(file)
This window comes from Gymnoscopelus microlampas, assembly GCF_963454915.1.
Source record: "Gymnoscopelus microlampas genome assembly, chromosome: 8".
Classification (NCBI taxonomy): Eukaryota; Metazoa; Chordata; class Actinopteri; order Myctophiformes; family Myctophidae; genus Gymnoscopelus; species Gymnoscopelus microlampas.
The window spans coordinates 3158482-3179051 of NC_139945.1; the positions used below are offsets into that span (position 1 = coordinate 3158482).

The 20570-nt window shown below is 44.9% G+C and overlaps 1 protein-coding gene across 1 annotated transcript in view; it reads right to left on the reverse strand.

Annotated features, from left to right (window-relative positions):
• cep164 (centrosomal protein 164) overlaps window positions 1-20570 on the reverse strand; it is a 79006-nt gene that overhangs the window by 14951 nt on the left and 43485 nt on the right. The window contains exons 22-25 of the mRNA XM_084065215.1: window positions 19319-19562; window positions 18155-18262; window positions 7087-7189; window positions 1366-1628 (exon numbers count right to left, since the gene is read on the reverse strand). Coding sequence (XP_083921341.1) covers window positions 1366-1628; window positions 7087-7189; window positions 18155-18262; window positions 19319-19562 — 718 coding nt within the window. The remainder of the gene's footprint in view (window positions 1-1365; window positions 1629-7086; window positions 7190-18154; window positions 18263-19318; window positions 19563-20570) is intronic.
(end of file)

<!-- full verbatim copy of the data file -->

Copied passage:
This window comes from Gymnoscopelus microlampas, assembly GCF_963454915.1.
Source record: "Gymnoscopelus microlampas genome assembly, chromosome: 8".
Classification (NCBI taxonomy): Eukaryota; Metazoa; Chordata; class Actinopteri; order Myctophiformes; family Myctophidae; genus Gymnoscopelus; species Gymnoscopelus microlampas.
The window spans coordinates 3158482-3179051 of NC_139945.1; the positions used below are offsets into that span (position 1 = coordinate 3158482).

The 20570-nt window shown below is 44.9% G+C and overlaps 1 protein-coding gene across 1 annotated transcript in view; it reads right to left on the reverse strand.

Annotated features, from left to right (window-relative positions):
• cep164 (centrosomal protein 164) overlaps window positions 1-20570 on the reverse strand; it is a 79006-nt gene that overhangs the window by 14951 nt on the left and 43485 nt on the right. The window contains exons 22-25 of the mRNA XM_084065215.1: window positions 19319-19562; window positions 18155-18262; window positions 7087-7189; window positions 1366-1628 (exon numbers count right to left, since the gene is read on the reverse strand). Coding sequence (XP_083921341.1) covers window positions 1366-1628; window positions 7087-7189; window positions 18155-18262; window positions 19319-19562 — 718 coding nt within the window. The remainder of the gene's footprint in view (window positions 1-1365; window positions 1629-7086; window positions 7190-18154; window positions 18263-19318; window positions 19563-20570) is intronic.